Gertrude Kumm (1886 – 1966) churchwoman and philanthropist
Gertrude Kumm (née Cato) possessed a loving and gracious disposition which endeared her to the many people with whom she worked around the world. A wing of the Royal Women’s Hospital, Carlton, is named after her; the YWCA’s Cato conference centre in Melbourne commemorates the work of Gertrude, her sister Una and their mother.
Gertrude Kumm, churchwoman and philanthropist, was born on 8 April 1886 at Collingwood, Melbourne, eldest of eight children of Frederick John Cato, a Victorian-born merchant, and his wife Frances, née Bethune, who came from New Zealand. In partnership with his cousin Thomas Edwin Moran, Cato was steadily building a grocery empire. When Gertrude was 2 he bought a house at Toorak in which she was to spend much of her life.
Gertrude was educated at home until the age of 14. She then entered Methodist Ladies’ College (wearing a ruby-red dress) where she was conspicuous as one of the few from wealthy homes. The Cato family was deeply Methodist, and, despite the demands of business, her father spent so much time working for the Wesleyan Church that he was ‘almost its unpaid employee’. Hence Gertrude absorbed from birth the ideals of service to the Church and of philanthropic work.
Fred Cato’s international missionary involvement brought to the family home in 1911 Dr Hermann Karl William Kumm, a missionary and explorer. Born in Prussia and later based in England, Kumm was a fellow of the Royal Geographical Society who had traversed the north-central African divide between the Niger River and the Nile. His wife had died in 1906, leaving him with two young sons. Within a fortnight of announcing their engagement, Gertrude and Karl were married with Methodist forms on 12 January 1912 at Hawthorn.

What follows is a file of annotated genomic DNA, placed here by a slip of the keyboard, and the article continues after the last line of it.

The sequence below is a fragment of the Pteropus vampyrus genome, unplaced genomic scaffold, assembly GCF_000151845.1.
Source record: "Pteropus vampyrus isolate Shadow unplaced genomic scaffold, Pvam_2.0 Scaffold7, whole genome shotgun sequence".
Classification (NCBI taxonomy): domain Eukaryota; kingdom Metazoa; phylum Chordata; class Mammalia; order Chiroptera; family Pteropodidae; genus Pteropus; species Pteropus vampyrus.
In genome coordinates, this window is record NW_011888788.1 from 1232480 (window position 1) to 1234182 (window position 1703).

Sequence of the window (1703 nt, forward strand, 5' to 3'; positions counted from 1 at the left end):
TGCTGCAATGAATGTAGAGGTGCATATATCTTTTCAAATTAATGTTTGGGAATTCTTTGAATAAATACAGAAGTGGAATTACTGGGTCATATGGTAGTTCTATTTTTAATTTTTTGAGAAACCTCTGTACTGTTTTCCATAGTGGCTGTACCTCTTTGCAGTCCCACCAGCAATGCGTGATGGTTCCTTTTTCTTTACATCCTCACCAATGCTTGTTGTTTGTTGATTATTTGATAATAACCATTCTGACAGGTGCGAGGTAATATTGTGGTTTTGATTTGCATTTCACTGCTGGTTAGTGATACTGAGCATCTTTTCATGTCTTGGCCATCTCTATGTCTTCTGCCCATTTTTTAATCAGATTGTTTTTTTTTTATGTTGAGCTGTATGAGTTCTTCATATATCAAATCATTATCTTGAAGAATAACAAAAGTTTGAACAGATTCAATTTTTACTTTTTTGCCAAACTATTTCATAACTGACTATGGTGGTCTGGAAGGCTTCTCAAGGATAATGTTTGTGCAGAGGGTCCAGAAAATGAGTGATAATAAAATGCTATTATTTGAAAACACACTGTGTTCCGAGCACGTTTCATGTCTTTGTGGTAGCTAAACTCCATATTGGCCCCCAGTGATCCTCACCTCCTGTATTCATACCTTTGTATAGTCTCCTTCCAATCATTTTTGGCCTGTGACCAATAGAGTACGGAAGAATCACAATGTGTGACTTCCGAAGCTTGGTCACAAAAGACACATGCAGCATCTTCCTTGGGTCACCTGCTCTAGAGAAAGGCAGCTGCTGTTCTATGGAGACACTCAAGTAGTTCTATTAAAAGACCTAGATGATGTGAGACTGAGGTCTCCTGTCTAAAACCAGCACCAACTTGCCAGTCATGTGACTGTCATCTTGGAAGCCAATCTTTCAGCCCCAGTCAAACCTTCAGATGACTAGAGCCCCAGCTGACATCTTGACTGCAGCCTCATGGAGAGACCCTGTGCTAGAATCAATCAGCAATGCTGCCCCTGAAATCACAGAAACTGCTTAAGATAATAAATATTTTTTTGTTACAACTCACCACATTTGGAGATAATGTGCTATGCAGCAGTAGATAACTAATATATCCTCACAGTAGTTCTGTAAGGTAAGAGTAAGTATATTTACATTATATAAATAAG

The couple travelled to England. From there Dr Kumm continued his work for the Sudan United Mission. On the outbreak of World War I they moved to New Jersey, United States of America, where their son John and daughter Lucy (d.1934) were born. Their American life was more settled: Karl was restricted by heart disease and Lucy was a diabetic.
Dr Kumm died in 1930. His widow was distraught. Her sister Una (later Dr Porter) was sent to bring Gertrude and the children back to Australia and the family home. Mrs Kumm threw herself into Christian public life, serving the Young Women’s Christian Association as national president (1945-51) and as vice-president (1951-55) of the World Y.W.C.A for the South Pacific Area. Other commitments ranged from the Australian Red Cross Society and the National Council of Women (president 1945-53) to various agencies of the Methodist Church, the Victorian Diabetic Association (president 1953-57) and the Women’s Hospital, Melbourne (president 1938-42). Her greatest service was to postwar refugees and immigrants as a member (1952-61) of the Commonwealth Immigration Advisory Council. In 1948 she was appointed O.B.E.
Mrs Kumm possessed a loving and gracious disposition which endeared her to the many people with whom she worked around the world. Survived by her son, she died on 4 June 1966 at South Yarra and was cremated. A wing of the Royal Women’s Hospital, Carlton, is named after her; the Y.W.C.A.’s Cato conference centre in Melbourne commemorates the work of Gertrude, Una and their mother.
– her father, Fredrick Cato https://atributetoaustralianchristians.wordpress.com/2010/10/22/fredrick-cato/
– her sister, Una Porter https://atributetoaustralianchristians.wordpress.com/2010/10/22/una-porter
Leave a Reply, comments are welcome.